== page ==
• Portugese Ambassador, Jose Cutileiro, initiates new rounds of negotiations. The Croat delegation from BiH led is led by Mate Boban. Radovan Karadzic represents the Serb people. The representatives of the Muslim people and delegation of BiH is led by Haris Silajdzic.

• JNA leaves the “Viktor Bubanj” barracks.
• Report from the Botanical Gardens: unique specimens are in jeopardy from incessant bombardment.
• The Apiarist Association of BiH sends out a statement to the world on the true state of affairs in the city.

• Heavy artillery attack by the aggressor on the maternity ward.
• Shelling in the city center. Massacre of civilians waiting in line for bread.
• The Presidency of BiH refuses a convoy exit from the city because of the possibility it will be taken hostage by the aggressor.

• JNA units evacuate the city barracks “Jusuf Dzonlic.”
• Artillery attack on the city. The city burns. Attack on the “Oslobodjenje” building.
• The destruction and burning of the city causes the interruption of the peace conference in Lisbon.
• The JNA leaves the Pazaric military compound.
• New York, May 30, 1992. The UN Security Council adopts Resolution 757, which imposes sanctions against Serbia and Montenegro and which:
- prevents the import of all products and commodities from the Federal Republic of Yugoslavia, i.e., Serbia and Montenegro;
- prevents the sale of all products and commoditites to the Federal Republic of Yugoslavia, i.e., Serbia and Montenegro;
- makes unavailable any financial resources, including Serbian and Yugoslav assets in foreign countries;
- denies permission to aircraft to take off from, land or overfly member states’ territory if it is destined to land or has arrived from the Federal Republic of Yugoslavia, i.e., Serbia and Montenegro, except for special flights approved in advance on humanitarian grounds;
- prohibits the maintenance of aircraft registered in, or serving the purposes of Serbia and Montenegro, delivering spare parts for such aircraft, providing insurance for them and charging for such services;
- reduces the level of diplomatic and consular staff in the Federal Republic of Yugoslavia, i.e., Serbia and Montenegro;
- prohibits participation in sporting events to persons or groups representing the Federal Republic of Yugoslavia, i.e., Serbia and Montenegro;
- suspends scientific, technical and cultural exchanges and visits with individuals and groups supported by or representing the Federal Republic of Yugoslavia, i.e., Serbia and Montenegro.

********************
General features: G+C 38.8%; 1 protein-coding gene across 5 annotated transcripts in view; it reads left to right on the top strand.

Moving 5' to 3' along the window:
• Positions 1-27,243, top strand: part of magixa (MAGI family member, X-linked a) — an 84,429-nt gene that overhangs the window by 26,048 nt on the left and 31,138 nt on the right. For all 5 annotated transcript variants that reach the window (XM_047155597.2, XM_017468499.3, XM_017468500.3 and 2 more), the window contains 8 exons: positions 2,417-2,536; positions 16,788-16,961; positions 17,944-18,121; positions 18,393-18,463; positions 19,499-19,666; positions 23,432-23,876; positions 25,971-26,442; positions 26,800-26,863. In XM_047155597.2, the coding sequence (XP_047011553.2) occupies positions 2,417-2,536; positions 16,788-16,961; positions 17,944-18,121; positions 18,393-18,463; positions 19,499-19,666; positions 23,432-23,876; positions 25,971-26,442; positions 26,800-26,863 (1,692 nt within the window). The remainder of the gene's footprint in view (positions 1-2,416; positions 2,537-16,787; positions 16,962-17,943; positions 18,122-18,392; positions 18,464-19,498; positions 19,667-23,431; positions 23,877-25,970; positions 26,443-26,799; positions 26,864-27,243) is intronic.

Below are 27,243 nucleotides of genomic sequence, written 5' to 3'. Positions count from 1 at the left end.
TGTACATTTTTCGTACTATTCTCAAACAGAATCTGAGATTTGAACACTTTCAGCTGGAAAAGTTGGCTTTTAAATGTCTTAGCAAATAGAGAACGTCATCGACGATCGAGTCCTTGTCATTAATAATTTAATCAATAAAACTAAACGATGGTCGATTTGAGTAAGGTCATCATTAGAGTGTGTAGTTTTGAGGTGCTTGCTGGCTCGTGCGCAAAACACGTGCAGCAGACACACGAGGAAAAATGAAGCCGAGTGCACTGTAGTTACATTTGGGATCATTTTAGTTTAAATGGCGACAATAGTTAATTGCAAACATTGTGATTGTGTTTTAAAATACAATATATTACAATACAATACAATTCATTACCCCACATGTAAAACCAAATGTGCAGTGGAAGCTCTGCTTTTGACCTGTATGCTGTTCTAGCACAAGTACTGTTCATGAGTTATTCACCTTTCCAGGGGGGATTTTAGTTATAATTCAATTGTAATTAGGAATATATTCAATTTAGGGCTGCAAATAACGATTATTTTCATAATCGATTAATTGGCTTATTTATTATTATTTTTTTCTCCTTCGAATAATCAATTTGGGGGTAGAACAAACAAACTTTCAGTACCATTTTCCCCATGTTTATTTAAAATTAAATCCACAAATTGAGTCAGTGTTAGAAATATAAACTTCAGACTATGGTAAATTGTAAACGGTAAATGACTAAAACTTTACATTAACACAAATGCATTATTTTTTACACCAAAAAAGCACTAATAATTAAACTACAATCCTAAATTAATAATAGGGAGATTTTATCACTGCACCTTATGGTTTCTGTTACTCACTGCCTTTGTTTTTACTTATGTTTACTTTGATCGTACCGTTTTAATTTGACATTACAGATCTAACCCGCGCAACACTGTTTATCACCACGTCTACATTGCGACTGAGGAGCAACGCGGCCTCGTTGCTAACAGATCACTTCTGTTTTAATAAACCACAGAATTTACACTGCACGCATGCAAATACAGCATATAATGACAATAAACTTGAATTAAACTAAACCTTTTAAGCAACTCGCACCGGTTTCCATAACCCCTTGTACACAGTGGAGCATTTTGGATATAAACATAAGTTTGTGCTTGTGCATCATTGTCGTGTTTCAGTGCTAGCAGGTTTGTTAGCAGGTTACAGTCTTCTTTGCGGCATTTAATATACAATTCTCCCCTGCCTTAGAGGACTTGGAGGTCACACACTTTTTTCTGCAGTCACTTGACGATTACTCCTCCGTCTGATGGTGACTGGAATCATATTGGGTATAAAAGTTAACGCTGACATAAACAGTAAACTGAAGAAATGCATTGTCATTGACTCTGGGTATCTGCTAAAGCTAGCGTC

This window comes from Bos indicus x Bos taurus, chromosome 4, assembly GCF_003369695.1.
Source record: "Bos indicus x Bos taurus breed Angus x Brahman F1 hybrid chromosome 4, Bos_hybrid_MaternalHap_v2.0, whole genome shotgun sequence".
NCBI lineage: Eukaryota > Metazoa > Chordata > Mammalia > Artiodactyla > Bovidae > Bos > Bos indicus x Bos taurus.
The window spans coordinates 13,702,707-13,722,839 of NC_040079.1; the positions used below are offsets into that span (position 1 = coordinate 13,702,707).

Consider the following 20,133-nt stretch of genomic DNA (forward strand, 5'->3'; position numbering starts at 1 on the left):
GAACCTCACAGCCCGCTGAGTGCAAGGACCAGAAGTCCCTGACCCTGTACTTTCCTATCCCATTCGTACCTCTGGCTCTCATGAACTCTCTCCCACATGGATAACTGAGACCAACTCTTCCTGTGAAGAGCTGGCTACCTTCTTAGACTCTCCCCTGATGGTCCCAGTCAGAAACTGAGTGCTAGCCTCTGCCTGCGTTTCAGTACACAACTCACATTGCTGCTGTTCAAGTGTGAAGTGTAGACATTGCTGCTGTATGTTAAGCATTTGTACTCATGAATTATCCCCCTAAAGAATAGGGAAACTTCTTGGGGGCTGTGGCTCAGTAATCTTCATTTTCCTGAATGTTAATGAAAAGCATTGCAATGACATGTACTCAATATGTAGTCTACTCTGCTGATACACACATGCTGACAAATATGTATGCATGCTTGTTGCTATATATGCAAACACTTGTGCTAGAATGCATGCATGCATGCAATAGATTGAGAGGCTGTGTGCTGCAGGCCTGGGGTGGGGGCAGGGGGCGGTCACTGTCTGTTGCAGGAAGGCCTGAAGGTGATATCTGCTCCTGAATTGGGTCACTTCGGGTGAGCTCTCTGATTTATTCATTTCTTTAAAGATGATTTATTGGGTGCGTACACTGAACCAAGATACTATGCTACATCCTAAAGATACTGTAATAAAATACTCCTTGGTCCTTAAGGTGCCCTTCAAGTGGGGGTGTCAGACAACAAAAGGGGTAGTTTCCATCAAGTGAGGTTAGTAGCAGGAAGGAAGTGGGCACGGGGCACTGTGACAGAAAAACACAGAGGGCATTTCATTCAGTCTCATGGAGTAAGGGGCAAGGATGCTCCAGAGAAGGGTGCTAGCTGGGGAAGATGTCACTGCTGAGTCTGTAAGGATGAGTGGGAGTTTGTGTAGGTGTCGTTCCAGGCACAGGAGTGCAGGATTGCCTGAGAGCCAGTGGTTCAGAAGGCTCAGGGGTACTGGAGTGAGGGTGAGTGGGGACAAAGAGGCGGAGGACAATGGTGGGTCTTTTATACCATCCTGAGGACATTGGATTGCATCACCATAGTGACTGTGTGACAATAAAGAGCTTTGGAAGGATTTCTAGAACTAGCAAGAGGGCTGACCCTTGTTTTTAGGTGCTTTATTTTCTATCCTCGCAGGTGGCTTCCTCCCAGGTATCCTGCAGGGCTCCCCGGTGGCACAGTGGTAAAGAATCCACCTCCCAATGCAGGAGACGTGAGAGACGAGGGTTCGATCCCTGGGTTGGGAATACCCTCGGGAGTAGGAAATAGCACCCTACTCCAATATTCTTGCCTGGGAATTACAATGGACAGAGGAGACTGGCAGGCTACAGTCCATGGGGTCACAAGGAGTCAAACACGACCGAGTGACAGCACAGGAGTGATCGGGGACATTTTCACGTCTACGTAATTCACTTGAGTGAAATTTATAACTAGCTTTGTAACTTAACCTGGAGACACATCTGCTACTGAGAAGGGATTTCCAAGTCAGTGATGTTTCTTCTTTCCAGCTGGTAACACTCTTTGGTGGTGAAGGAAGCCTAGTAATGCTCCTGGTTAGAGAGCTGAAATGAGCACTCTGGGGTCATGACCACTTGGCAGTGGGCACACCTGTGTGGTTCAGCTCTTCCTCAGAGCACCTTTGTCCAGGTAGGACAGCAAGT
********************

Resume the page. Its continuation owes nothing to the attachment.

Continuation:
The tradition of famous tobacco from Herzegovina and more than a century of the existence and production of the Sarajevo Tobacco Factory left a bad impact on Sarajevans. It spoiled them - people were used to the best cigarettes and tobacco for which special pipes, cigarette-cases and cigarette-holders were made.
Today, cigarettes are the biggest luxury and need. No one is quitting. You can buy them on the black market. Members too, are to be found only on the black market.
On some markets you can find tobacco dust, which before served as a high quality fertilizer for plants and vegetables. Today, that dust is precious and hard to find. Tobacco leaves are even more expensive and very rare. The most passionate smokers are smoking tea. They are drying chamomile, Swiss chard, leaves, and cut it into ‘tobacco’. That tobacco is then being rolled into regular paper or daily paper. Filters are made of toilet paper which comes as a part of lunch packages. It seems to be easier to find a pipe.


The “Marlboro” cigarettes produced in the factory under the Philip Morris license was one of the most prized cigarette brands in former Yugoslavia. There is the cult of the cigarette in Sarajevo. Although a large quantity of the stored tobacco was destroyed, the factory managed to produce small amounts of cigarettes throughout the siege. In spite of their inferior quality they were eagerly bought sometimes at 100DM ($70) per carton. Cigarettes were the most valued barter commodity. For a pack of cigarettes one could get several tins of humanitarian food. Due to the lack of paper, cigarettes were rolled into various textbooks, books and official documents. You couldn’t read on them warnings about health hazards but you could learn, for instance, about the process of producing copper. The citizens were often telling the story about how Sarajevo would have surrendered had the cigarettes disappeared.